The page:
The alarming amount of misinformation on TikTok is nothing new.
TikTok doesn’t have any guidelines for who you can identify as on the app or any requirements to include information to back up statements, so plenty of uneducated and unqualified people present misinformation as fact to millions of people on the platform. We know this. But many users take TikTokers at face value and use amateur videos to shape their education, rather than investigating the authenticity of the TikTokers in the first place.
Misinformation is particularly prevalent within the health and wellness space on TikTok — especially when it comes to food and nutrition. A study from the University of Mississippi found that college students, when presented with a series of TikTok and Instagram posts about nutrition, were mostly unable to identify which posts were false. Female students, in particular, misidentified more fake posts as factual.
A national survey found that most adults did not have a media literacy education while growing up. Media literacy, which is the process of critically analyzing information found on the internet, is crucial in helping TikTok users — particularly those who are most vulnerable — stay alert and on top of misinformation.
But to get to understand how to sift through misinformation on health and nutrition, first we need to understand why this is such a big problem in the wellness space.
Why are there so many self-identified “wellness gurus” on TikTok?
Dr. Idz, who has a master’s degree in nutritional research in addition to his medical license, started replying to and debunking some of these wellness videos when he joined TikTok in early 2021. He currently has more than 1.5 million followers on the platform.
“This is actually only applicable to the wellness industry, and that is because you won’t find it in any other subject matter, whether it’s science, geography or whatever, you won’t find it,” he said about misinformation. “You’re not going to find someone — who isn’t an engineer — make a video about, oh, this is the best way to build a skyscraper.”
The reason, Dr. Idz argued, is simply that everyone eats, and most people have anecdotal evidence of what works and doesn’t work for them. The problem is, they’re presenting it as a universal fact.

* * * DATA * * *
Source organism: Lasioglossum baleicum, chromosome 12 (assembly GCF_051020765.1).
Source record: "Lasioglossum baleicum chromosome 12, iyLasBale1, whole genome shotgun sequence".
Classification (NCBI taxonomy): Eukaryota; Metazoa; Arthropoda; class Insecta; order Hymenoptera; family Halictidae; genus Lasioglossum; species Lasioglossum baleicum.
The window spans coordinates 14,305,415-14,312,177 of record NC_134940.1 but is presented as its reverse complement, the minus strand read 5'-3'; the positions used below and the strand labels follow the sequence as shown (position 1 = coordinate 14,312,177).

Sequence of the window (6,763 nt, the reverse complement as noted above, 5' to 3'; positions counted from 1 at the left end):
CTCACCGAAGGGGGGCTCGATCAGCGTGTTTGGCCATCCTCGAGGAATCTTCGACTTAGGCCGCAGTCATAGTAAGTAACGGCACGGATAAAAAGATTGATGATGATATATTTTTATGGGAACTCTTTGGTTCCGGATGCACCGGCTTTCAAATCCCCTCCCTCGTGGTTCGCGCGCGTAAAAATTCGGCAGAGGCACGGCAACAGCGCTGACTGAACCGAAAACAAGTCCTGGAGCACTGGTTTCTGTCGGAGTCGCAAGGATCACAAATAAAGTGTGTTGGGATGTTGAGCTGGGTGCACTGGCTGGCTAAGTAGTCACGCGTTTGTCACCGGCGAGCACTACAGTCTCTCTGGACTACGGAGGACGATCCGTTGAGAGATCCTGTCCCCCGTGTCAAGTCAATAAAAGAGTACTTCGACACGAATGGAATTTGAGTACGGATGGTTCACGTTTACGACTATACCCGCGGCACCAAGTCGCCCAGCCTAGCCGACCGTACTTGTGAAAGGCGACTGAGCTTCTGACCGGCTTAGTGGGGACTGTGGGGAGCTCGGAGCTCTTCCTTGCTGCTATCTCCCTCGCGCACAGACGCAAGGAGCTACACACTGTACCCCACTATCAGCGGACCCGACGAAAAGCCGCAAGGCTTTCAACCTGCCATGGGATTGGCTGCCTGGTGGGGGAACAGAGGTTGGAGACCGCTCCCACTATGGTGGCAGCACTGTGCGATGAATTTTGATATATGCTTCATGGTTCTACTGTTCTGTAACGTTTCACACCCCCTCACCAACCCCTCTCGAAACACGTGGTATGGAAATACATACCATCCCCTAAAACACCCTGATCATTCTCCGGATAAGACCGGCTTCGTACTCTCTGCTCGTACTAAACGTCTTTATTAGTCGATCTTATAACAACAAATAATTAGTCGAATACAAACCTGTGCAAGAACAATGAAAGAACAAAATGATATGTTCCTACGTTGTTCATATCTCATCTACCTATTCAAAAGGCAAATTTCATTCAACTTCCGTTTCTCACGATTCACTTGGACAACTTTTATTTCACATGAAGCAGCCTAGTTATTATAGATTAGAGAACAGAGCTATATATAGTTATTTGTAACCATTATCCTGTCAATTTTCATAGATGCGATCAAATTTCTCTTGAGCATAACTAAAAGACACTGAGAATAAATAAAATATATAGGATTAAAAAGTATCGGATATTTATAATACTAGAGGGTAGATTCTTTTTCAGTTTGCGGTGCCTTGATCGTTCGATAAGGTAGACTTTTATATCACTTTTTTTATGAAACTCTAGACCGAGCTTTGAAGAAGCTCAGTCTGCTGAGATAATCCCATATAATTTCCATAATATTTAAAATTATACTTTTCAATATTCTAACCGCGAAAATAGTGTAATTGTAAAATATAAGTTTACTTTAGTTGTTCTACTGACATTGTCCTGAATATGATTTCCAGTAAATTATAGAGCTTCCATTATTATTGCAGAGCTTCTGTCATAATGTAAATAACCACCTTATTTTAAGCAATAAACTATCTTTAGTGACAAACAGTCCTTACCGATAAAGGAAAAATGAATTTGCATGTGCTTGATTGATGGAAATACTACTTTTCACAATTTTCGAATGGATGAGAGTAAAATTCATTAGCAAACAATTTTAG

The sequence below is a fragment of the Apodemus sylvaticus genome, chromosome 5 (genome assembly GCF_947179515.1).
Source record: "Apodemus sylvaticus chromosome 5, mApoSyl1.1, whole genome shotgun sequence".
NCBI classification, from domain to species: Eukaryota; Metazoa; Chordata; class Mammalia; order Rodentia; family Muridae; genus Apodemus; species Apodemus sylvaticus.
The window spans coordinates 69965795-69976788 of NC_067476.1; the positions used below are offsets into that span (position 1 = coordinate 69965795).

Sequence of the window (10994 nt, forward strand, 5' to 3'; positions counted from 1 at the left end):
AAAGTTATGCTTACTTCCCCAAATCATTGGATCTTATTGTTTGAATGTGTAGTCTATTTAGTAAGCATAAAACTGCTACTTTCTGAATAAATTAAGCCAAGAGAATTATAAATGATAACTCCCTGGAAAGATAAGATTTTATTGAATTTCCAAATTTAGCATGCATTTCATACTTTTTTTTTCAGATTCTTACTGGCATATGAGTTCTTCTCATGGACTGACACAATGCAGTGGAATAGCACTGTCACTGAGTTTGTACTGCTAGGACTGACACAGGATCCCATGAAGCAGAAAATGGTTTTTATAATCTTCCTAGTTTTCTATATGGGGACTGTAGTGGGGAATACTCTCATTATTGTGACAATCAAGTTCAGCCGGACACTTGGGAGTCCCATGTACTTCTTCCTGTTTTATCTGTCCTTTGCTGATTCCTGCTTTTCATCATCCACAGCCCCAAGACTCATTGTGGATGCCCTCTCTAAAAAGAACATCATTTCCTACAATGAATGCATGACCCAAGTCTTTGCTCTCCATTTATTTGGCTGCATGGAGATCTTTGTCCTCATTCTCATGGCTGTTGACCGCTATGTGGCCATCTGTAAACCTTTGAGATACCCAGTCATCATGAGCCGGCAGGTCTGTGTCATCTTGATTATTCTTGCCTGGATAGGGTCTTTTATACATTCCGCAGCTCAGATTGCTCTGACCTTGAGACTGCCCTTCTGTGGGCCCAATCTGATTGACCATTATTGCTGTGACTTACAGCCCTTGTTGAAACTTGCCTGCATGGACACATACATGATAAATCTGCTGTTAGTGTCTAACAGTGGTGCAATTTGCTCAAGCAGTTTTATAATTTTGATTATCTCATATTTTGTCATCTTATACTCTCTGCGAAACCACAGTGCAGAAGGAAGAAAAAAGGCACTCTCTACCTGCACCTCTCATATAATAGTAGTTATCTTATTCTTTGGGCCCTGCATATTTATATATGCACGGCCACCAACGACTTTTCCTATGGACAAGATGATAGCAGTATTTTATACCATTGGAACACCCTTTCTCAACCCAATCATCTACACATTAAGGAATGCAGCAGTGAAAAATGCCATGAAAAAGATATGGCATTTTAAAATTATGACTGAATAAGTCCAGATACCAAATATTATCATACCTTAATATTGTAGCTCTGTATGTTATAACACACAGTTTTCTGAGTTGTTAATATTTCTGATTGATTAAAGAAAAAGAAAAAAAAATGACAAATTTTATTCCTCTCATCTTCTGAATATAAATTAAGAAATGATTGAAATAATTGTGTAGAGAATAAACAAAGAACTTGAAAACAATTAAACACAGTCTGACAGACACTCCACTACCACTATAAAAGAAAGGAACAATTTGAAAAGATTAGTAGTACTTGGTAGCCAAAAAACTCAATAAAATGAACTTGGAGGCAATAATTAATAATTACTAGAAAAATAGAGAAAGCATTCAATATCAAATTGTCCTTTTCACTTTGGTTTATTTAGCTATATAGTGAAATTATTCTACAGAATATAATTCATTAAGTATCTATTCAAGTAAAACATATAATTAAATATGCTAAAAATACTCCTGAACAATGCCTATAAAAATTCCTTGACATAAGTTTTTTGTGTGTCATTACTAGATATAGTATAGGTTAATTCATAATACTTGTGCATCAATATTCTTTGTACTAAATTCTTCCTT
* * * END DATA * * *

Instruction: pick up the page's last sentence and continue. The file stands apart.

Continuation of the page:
“They think just because they partake in [eating, stress and sleeping], they then have authority in that field, which is absolutely false,” he continued. “Are you a doctor? Are you a gastroenterologist? Are you a dietitian? No, you’re not any of those things.”
There is also an abundance of quick, cheap online courses that offer “unregulated, unprofessional qualifications” in food and wellness spaces.
“You won’t find a two-week online engineering course to build your own house,” Dr. Idz pointed out, “but you will find that for nutrition, wellness and gut health.”
The wellness market is projected to be worth $7 trillion by 2025 — with the two fastest-growing subsections being personal care and beauty (worth $955 billion in 2020) and nutrition and weight loss (worth $946 billion in 2020). Wellness misinformation can be difficult to spot, especially when a lot of TikTok users are actively pursuing more information. Even though skepticism surrounding Kardashian-approved detox teas and other celebrity endorsements has increased, as more regular TikTok users, especially with larger followings, start promoting their wellness tips as facts, it becomes harder for the average user to differentiate who is qualified.
Another problem is that people are too quick to dismiss TikTok as “just a dance app” to take the lack of media literacy seriously. Abbie Richards, who studies disinformation on TikTok, corrected the notion and told the Washington Post, “We’re talking about a platform that’s shaping how a whole generation is learning to perceive the world.”